Monday, March 17, 2008

Brokered Convention Could Sink Divided Democrats

The Democratic Party's divisions this year are reminiscent to 1968, when the party, divided by Vietnam, saw rioting in the streets outside Chicago's summer nominating convention - unrest which presaged the party's general election defeat that fall.

Could a similar run of events befall the Democrats in 2008? Michael Cohen has
a tantalizing analysis at the Wall Street Journal:

It has been more than five decades since any political party in America has had a brokered convention, and for political junkies a heated battle at the Democratic convention seems like a tantalizing possibility. But for Democrats, a protracted nomination battle, culminating in a convention fight, could undermine the party's hopes of reclaiming the White House this fall.

Since voters in Ohio and Texas breathed new life into Hillary Clinton's campaign, some have argued that the current stalemate will not hurt the party's candidate come November. After all, as several prominent bloggers have argued, wasn't the 1968 Democratic primary battle worse? Didn't eventual nominee Hubert Humphrey go on to lose by a mere 1% of the popular vote to Richard Nixon? If a bitter Democratic race hurts a party's chances in the general election, shouldn't Humphrey have lost by more?

The current struggle between Mrs. Clinton and Barack Obama doesn't hold a candle to 1968. Forty years ago that race was capped by a "police riot" against antiwar demonstrators at the party's national convention in Chicago. However, the lessons of that year should be sobering for Democrats today.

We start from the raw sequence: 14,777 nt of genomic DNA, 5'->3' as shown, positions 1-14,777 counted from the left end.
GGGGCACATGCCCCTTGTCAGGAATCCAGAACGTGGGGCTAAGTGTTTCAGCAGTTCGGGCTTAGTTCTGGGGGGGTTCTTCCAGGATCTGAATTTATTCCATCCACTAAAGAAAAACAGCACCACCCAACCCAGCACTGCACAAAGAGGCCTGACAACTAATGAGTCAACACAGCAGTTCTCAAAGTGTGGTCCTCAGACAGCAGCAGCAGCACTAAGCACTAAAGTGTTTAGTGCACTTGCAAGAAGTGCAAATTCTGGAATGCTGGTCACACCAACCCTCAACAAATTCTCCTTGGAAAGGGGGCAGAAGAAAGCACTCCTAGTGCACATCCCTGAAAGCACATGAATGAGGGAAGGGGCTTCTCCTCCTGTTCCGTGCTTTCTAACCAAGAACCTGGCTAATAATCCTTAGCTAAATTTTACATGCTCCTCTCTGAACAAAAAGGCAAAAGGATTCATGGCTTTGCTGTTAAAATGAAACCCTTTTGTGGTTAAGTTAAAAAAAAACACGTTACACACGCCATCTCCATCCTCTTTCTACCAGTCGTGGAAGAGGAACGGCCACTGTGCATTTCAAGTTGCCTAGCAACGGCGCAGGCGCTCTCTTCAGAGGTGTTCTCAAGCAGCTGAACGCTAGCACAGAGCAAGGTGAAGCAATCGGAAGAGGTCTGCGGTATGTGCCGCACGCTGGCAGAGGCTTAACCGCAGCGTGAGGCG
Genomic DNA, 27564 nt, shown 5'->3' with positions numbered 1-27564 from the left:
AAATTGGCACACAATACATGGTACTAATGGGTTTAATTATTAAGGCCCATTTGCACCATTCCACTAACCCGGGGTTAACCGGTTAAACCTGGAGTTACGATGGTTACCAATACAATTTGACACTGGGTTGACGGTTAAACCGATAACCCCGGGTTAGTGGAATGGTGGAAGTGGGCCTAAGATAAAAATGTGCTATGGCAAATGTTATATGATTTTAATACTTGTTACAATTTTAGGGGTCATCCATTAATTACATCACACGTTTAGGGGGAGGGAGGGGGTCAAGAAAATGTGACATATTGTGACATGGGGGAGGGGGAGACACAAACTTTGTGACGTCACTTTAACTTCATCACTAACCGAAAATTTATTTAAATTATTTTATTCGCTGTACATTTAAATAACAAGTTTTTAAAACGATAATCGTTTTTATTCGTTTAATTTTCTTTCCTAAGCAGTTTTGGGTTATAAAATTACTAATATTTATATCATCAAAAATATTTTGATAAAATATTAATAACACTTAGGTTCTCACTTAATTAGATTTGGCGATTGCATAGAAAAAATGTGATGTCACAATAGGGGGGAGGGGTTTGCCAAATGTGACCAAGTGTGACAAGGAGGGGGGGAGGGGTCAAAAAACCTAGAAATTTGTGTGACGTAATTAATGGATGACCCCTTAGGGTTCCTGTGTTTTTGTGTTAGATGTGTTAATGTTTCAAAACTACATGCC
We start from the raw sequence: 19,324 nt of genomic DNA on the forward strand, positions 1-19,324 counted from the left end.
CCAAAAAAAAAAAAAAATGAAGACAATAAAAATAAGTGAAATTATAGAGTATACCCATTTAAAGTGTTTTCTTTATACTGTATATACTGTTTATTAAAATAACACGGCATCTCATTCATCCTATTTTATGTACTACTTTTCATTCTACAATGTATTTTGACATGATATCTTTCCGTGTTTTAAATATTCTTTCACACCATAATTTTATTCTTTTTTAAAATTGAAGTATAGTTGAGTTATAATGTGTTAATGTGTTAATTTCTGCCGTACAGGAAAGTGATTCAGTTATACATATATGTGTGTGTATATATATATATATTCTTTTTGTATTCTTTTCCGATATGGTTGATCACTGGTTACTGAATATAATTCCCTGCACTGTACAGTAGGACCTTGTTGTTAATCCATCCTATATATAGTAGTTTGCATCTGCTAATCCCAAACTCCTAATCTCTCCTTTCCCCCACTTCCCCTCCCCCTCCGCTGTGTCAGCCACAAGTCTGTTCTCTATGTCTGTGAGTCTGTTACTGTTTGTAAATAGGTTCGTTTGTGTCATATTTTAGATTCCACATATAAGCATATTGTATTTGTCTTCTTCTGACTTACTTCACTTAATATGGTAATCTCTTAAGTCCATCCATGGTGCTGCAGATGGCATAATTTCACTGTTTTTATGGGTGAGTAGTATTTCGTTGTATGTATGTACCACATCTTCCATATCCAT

Humphrey won the nomination only to find himself at the helm of a party divided between hawks and doves, blacks and whites, and blue collar and white collar. He wasted critical weeks trying to unite the party instead of laying the groundwork for victory in November. It wasn't until late September that he succeeded at bringing Democrats together by pledging a conditional halt to bombing runs against North Vietnam, and appealing to labor by forcefully attacking independent candidate George Wallace.

After, turning his fire on Wallace and Nixon, Humphrey's poll numbers dramatically improved and nearly won him the election. But in the end, his defeat was devastating for Democrats. Four years earlier, Lyndon B. Johnson had crushed Barry Goldwater with 61% of the popular vote. In 1968, Humphrey won just 43%. The nomination fight had exposed fissures that Humphrey was not able to close by Election Day, and which continue to divide Democrats.

While divisions among Democrats today are not as severe, a drawn-out nomination fight could leave the party critically short of the time it will need to build a winning campaign. Recent exit polls show that 20%-30% of Democratic voters will be dissatisfied if their candidate loses the nomination. Those numbers will likely increase if the battle between Mrs. Clinton and Mr. Obama intensifies, and especially if it ends in a bitter squabble over delegates at the convention. Although Democrats are more ideologically unified than any time in recent memory, the party's nominee will still have serious fences to mend. Mrs. Clinton would need to reach out to blacks and first-time voters. Mr. Obama would have to win over blue-collar voters. Unfortunately, with the convention in late August, whoever the nominee is will have little time to unify Democrats. In just two months, he or she will have to bridge party divides while also rolling out a general election campaign against John McCain. As the kids say, good luck with all that.